Learn about nonsurgical options to get you back to your everyday activities.
Injection therapy is intended to be a means to an end. The goal is to provide the patient with enough pain relief to bridge from inactivity to physical therapy, where back problems can be better treated with special exercises. For years, spine physicians have used cortisone injections, epidural steroid injections, trigger point injections and nerve blocks to relieve pain in the spine.
Epidural injections of cortisone may reduce the inflammation and/or swelling of the nerves in the epidural space resulting in decreased pain, tingling and numbness. The procedure involves inserting a needle of a long lasting steroid (cortisone) through the skin and deeper tissues into the epidural space. The epidural space is the area surrounding the spinal cord and the nerves coming out of it. One or more injections may be needed to relieve symptoms.
The facet joints act as the hinges in our back, connecting all the vertebral bones in our back yet still allowing us to bend and twist with ease. The illustration above shows a facet injection in progress.
Sometimes from injury or age, these joints can become irritated or they can develop bone spurs, which makes movement painful. To relieve pain symptoms and restore range of motion, the spine physician may inject medication into the facet joint. The medicine in a way can act like WD40 on a rusty door hinge, restoring movement. Typically injections are done as a way to bridge the patient to therapy so the therapist can help the patient retain mobility after the effects of the medication wear off.
Trigger Point Injections
Trigger points are painful tissues in and around muscles. Pressure can cause an aching or sharp pain sensation. Trigger point injections are the administration of a local anesthetic and steroid medication in the muscles where pain is occurring. The injection may relieve spasms of the muscle and may last from weeks to months.
Sacro-Iliac (SI) Joint Injections
A long lasting steroid (cortisone) is injected into the sacro-iliac joint to help decrease inflammation and/or swelling of tissue in the joint space. As a result, patients may experience reduced pain and other symptoms caused by inflammation of the joint. The sacro-iliac joint is located in the low back area. The procedure involves inserting a needle through the skin and deeper tissues into the SI joint. More than one injection may be needed for symptom relief.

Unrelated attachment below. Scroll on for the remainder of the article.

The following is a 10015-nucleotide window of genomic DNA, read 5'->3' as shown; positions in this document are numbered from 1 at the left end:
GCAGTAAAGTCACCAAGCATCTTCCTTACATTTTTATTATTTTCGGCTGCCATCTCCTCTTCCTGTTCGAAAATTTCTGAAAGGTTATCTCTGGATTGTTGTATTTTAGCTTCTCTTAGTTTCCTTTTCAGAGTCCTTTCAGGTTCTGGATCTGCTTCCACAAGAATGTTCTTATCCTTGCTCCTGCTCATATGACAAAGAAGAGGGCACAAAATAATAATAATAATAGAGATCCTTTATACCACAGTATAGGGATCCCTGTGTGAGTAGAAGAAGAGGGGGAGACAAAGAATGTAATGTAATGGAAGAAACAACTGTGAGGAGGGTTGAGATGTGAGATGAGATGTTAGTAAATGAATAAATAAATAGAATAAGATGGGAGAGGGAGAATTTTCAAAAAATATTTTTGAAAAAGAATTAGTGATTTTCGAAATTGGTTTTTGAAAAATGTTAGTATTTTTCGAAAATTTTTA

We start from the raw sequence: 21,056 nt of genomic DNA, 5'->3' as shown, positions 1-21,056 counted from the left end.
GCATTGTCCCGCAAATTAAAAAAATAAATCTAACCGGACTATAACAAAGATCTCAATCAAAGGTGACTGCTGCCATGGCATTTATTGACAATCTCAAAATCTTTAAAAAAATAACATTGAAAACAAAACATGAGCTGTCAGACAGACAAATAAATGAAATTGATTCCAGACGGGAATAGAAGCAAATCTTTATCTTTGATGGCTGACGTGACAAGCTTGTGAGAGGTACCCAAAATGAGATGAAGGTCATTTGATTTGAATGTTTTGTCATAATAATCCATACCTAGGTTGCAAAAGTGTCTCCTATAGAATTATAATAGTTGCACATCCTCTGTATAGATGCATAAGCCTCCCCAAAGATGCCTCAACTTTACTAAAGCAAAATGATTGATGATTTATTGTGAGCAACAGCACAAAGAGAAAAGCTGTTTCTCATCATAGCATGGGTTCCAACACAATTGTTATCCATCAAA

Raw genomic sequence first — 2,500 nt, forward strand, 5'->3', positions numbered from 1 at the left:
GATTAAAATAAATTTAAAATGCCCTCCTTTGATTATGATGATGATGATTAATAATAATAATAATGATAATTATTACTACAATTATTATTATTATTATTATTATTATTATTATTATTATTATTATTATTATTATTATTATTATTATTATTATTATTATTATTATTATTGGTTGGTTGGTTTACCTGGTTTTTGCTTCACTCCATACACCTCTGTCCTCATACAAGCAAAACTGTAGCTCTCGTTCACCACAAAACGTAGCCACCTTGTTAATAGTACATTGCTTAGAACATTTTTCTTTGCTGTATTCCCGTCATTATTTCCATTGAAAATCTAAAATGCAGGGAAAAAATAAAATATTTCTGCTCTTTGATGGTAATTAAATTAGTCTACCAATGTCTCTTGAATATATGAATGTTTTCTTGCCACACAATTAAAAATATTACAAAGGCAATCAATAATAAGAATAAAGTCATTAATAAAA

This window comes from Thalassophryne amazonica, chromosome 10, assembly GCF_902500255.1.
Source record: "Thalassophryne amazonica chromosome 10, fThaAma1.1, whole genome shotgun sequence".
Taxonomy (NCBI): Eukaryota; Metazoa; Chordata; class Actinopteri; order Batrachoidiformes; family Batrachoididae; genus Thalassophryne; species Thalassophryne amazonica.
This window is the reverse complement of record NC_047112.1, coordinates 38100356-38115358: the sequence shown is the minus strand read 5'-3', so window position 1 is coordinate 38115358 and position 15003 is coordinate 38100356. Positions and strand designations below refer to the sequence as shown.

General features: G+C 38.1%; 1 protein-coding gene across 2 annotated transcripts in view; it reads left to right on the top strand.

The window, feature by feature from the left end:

Rhizotomy is where the physician may use heat or cold to intentionally damage the ability of a problematic nerve to telegraph pain signals to the brain.
New non-surgical alternative for chronic back pain
For those with chronic back pain, new outpatient “Intracept” procedure can provide lasting pain relief
It can be difficult to determine the exact cause or source of ongoing chronic low back pain lasting more than 6 months. One potential cause of chronic low back pain may be tied to the basivertebral nerve. The basivertebral nerve is actually found within the vertebral bone in the low back.
A new outpatient procedure provided by Texas Spine and Scoliosis is the Intracept Procedure, which is intended to intracept — and interrupt — the transmission of pain signals from the internal nerve inside the vertebral bone to the spinal cord and the brain.
The branches of the basivertebral nerve extend from the center of the boney vertebrae to the upper and lower surfaces of the vertebrae. With age and degeneration of the spine, additional stress can be placed on the vertebrae which can put pressure on the basivertebral nerve — leading to chronic low back pain. For those with chronic pain, this basivertebral nerve can be stuck in the ON position, continually sending pain signals to the brain.
With the Intracept procedure, the physician makes a 3mm to 5mm incision in the low back and a radiofrequency probe is then inserted to access the center of the vertebrae at the trunk of the basivertebral nerve. Heat is applied through the probe desensitizing the nerve making it unable to transmit a pain signal. Texas Spine and Scoliosis is one of the first spine centers in the State of Texas to provide this new procedure.
Who qualifies for Intracept?
This procedure only relates to those people with chronic low back pain for more than 6 months and have not received adequate relief through other conservative care options for at least 6 months.
How long does the procedure take?
The average time for The Intracept Procedures is about 1 hour and 20 minutes. The procedure is typically done in an operating room in the hospital or an Ambulatory Surgery Center, with the patient going home later the same day.
What are the outcomes?
Relievant Medsystems, which is the company that developed the Intracept Procedure, sponsored three clinical trials enrolling approximately 400 patients that demonstrated the safety and effectiveness of the Intracept Procedure. Pain scores improved 53% over 24 months for those receiving the procedure.
Dr. Eeric Truumees, Dr. Enrique Pena and Dr. Eric Mayer at Texas Spine & Scoliosis are proficient in the Intracept procedure. Appointments and more information available at: 512-324-3580
Learn about surgical and nonsurgical treatment options.
Learn about various surgical procedures performed by Ascension Texas Spine & Scoliosis.
The artificial disc concept is intended to be an alternative for spinal fusion surgery.